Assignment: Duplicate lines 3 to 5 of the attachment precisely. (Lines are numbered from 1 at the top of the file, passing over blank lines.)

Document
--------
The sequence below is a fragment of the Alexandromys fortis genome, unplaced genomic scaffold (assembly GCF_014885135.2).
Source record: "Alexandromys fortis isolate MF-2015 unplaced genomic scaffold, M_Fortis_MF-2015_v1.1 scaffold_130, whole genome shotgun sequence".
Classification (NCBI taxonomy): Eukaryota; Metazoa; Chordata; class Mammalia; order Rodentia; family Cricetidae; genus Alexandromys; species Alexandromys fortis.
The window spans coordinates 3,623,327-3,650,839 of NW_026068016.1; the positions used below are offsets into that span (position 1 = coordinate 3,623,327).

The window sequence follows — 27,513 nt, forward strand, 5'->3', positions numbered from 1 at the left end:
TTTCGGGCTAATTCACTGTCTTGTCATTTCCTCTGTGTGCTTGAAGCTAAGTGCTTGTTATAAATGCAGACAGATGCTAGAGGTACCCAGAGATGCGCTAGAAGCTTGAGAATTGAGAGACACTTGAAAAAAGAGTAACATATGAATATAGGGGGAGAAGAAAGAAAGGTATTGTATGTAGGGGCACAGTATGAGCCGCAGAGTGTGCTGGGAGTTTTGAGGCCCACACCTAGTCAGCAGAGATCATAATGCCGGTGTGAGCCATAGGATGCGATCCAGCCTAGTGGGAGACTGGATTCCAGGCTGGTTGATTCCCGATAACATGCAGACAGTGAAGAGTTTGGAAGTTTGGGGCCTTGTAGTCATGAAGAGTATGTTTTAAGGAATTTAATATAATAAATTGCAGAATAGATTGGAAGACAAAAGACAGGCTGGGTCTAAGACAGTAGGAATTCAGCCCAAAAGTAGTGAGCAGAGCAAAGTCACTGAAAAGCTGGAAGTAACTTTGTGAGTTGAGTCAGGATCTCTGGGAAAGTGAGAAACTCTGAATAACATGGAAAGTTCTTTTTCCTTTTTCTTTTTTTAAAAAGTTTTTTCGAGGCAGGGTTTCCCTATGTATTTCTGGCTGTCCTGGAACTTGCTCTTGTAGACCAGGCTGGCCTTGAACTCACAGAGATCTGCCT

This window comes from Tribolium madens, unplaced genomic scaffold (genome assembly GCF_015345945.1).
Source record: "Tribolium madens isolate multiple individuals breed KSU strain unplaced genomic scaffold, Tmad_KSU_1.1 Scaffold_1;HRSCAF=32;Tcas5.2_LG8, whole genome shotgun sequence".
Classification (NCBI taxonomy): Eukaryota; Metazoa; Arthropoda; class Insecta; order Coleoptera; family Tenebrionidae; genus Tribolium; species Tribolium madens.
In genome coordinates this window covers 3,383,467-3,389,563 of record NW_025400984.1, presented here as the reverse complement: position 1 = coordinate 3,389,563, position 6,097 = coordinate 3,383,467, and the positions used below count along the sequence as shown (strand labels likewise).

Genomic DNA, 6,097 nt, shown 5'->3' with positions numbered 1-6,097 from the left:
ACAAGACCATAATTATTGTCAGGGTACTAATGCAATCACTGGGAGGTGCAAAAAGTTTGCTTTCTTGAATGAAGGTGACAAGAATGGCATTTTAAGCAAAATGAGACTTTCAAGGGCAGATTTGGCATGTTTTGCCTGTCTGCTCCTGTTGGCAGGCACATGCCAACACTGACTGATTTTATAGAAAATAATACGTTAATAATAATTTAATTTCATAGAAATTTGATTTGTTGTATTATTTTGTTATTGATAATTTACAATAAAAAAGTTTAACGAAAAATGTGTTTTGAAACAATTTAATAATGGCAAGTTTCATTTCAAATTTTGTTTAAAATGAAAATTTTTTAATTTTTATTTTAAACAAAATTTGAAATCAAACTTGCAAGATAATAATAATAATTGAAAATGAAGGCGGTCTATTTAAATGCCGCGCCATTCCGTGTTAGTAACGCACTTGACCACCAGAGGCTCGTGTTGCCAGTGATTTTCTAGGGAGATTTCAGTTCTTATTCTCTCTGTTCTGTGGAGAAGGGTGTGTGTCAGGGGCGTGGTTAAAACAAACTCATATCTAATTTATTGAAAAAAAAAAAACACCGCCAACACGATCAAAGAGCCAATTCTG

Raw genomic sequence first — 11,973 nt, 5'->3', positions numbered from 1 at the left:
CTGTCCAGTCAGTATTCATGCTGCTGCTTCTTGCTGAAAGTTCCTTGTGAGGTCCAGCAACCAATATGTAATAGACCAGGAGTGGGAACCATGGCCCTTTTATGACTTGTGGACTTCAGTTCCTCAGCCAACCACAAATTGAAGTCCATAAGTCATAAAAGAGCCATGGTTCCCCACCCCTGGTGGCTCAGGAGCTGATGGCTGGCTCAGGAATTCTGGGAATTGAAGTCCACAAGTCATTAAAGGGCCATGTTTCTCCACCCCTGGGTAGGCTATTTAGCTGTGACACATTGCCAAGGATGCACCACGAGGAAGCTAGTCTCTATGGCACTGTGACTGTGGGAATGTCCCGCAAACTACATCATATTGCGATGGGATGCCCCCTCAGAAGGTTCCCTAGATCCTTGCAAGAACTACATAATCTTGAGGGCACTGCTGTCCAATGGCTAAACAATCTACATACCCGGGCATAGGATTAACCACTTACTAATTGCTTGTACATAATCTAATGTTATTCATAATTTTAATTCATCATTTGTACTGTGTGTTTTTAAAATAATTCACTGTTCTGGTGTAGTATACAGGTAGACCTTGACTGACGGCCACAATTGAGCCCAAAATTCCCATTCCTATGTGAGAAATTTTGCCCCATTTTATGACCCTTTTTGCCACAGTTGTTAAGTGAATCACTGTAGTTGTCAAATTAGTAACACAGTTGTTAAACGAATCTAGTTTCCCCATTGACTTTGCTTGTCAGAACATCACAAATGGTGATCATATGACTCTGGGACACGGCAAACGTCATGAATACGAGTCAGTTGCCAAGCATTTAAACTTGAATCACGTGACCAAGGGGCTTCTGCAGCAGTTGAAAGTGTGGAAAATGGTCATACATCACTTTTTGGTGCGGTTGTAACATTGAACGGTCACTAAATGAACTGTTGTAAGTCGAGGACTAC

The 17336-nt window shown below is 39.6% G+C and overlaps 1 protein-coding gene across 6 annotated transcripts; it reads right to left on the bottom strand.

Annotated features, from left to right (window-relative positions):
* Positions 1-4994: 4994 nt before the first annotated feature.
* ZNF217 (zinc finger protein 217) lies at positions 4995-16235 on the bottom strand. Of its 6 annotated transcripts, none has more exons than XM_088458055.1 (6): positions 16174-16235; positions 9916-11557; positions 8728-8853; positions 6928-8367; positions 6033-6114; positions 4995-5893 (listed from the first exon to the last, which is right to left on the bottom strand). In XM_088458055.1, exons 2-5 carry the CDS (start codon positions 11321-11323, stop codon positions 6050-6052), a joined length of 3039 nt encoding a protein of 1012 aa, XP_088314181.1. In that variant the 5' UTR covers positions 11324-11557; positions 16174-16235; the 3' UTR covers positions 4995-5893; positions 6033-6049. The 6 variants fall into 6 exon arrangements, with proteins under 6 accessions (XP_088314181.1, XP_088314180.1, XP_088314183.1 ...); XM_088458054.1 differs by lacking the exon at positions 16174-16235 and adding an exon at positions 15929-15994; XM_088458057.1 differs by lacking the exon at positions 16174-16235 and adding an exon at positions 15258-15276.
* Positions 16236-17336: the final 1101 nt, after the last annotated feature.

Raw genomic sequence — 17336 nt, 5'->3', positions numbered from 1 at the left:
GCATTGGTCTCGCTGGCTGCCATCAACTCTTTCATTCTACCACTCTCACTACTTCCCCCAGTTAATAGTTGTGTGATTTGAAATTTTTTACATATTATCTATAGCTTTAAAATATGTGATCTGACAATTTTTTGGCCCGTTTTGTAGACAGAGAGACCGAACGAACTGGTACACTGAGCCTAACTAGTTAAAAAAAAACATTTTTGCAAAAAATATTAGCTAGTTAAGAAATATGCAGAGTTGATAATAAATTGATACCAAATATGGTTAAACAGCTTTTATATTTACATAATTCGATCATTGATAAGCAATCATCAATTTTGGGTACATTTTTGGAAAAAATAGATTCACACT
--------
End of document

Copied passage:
Classification (NCBI taxonomy): Eukaryota; Metazoa; Chordata; class Mammalia; order Rodentia; family Cricetidae; genus Alexandromys; species Alexandromys fortis.
The window spans coordinates 3,623,327-3,650,839 of NW_026068016.1; the positions used below are offsets into that span (position 1 = coordinate 3,623,327).

The window sequence follows — 27,513 nt, forward strand, 5'->3', positions numbered from 1 at the left end: